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Discussion Starter · #1 ·
OK, so today I picked up my daughter from school in my 2017 Volt. Left the garage on a full charge, display showing 43 miles on the guess-o-meter. Upon returning, I had gone 24 miles with an estimated 24 remaining, but...

- The battery meter was on the 6th chunk (50-60%)
- kWH used since last full charge said 4.4 kWH

If I only used 4.4 kWH on an 18.4 kWH battery, that should be only about 24% of the battery used. So why is it saying I used 40-50% of the battery if I only used 4.4 kWH of juice?

Now, I realize nothing is 100% efficient but I would think the losses would be part of that "energy used", wouldn't it? Something doesn't add up. Where am I going wrong in my thinking? Obviously I just don't understand something or one of my "assumptions" is wrong: just wondering what that is?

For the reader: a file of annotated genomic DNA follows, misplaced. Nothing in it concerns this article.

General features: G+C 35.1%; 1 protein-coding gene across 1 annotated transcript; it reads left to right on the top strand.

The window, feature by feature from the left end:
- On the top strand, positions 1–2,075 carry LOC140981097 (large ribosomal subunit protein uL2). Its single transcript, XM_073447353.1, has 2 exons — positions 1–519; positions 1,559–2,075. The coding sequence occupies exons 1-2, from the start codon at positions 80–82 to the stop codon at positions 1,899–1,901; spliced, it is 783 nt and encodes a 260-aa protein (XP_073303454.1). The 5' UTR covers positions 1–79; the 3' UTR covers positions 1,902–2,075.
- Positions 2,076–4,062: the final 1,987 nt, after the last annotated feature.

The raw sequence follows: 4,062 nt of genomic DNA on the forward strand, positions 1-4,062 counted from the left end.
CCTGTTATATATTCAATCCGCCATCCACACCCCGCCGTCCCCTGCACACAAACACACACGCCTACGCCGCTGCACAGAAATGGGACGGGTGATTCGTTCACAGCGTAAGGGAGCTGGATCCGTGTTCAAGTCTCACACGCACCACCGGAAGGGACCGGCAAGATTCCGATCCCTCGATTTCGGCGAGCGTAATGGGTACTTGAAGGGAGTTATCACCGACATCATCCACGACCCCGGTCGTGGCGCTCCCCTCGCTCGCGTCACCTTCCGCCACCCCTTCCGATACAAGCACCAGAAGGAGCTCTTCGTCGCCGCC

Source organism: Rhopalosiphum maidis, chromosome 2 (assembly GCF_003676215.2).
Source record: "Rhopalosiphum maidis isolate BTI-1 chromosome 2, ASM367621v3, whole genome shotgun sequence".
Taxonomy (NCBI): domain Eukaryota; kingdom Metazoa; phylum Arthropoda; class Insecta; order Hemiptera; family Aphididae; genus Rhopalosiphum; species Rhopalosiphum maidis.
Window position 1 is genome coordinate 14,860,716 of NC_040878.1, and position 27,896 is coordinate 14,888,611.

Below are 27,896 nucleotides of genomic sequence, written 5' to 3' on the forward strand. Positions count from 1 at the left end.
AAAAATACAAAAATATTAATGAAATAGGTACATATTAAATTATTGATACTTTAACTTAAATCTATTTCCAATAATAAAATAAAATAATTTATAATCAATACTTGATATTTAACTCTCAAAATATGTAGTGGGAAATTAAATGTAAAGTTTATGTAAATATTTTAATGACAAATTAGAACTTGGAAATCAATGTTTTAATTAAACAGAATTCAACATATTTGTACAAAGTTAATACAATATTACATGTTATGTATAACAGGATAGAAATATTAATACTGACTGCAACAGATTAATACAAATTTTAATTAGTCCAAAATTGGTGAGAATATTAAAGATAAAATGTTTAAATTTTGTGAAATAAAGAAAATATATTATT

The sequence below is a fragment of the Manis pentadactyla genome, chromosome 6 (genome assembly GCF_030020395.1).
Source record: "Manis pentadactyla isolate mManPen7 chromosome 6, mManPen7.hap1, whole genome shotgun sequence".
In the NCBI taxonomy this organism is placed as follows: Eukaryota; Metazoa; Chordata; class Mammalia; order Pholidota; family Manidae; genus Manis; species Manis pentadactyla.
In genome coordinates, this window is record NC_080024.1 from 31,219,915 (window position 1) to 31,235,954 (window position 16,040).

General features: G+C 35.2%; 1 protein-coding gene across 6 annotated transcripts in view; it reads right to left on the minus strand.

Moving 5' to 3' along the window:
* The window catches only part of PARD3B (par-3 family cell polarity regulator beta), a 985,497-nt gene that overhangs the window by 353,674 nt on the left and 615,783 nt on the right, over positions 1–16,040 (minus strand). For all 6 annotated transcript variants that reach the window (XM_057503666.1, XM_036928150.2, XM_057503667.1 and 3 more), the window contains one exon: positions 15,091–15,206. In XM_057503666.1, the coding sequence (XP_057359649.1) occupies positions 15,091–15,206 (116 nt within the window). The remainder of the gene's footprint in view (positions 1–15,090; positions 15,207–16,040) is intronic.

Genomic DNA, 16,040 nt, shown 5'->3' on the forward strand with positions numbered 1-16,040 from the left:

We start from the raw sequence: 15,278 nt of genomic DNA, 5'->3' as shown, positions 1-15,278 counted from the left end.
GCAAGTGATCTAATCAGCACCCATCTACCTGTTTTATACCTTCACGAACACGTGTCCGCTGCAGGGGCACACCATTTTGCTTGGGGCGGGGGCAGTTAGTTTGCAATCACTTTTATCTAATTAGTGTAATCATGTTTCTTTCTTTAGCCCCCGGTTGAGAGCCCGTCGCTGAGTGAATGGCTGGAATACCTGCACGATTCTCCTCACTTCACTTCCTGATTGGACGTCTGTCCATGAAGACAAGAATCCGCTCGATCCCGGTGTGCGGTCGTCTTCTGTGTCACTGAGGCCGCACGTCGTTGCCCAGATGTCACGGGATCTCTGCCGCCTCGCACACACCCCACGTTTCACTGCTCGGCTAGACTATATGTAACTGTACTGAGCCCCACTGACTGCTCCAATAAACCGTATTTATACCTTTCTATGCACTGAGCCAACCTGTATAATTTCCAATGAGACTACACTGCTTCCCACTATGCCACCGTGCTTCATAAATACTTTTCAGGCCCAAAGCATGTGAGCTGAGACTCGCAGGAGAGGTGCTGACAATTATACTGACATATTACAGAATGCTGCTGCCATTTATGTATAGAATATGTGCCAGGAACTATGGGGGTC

Thanks,
Mike
 

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Discussion Starter · #3 ·
Well, you don't get all of that 18 kWh, only about 14 is usable. That would put you closer. Is this a new Volt, it can take a few cycles to get accurate, I think.
It's not new: I got it used with 19,000 miles on it. But it might still be getting used to my driving. The first and last leg of every trip is a 5 mile run at 65 MPH so I don't expect to get 53 miles of eV range. I'm quite happy with it. I thought 18.4 kWH already took into account that GM doesn't use the full capacity. If it's closer to 14, that would explain it.

Thanks,
Mike
 

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To clarify..

The battery is indeed 18.4kWh nominal capacity. However some of the capacity is kept in reserve for hybrid/range extended mode, and the car also never charges the battery to 100% nor discharges it to 0% for battery longevity reasons.

The dash indicator only shows the 14kWh of capacity used for EV only driving. This is easily illustrated by looking at the "energy used" indicator right after the car switches into range extended mode. It will typically switch at 13.9-14.4kWh used.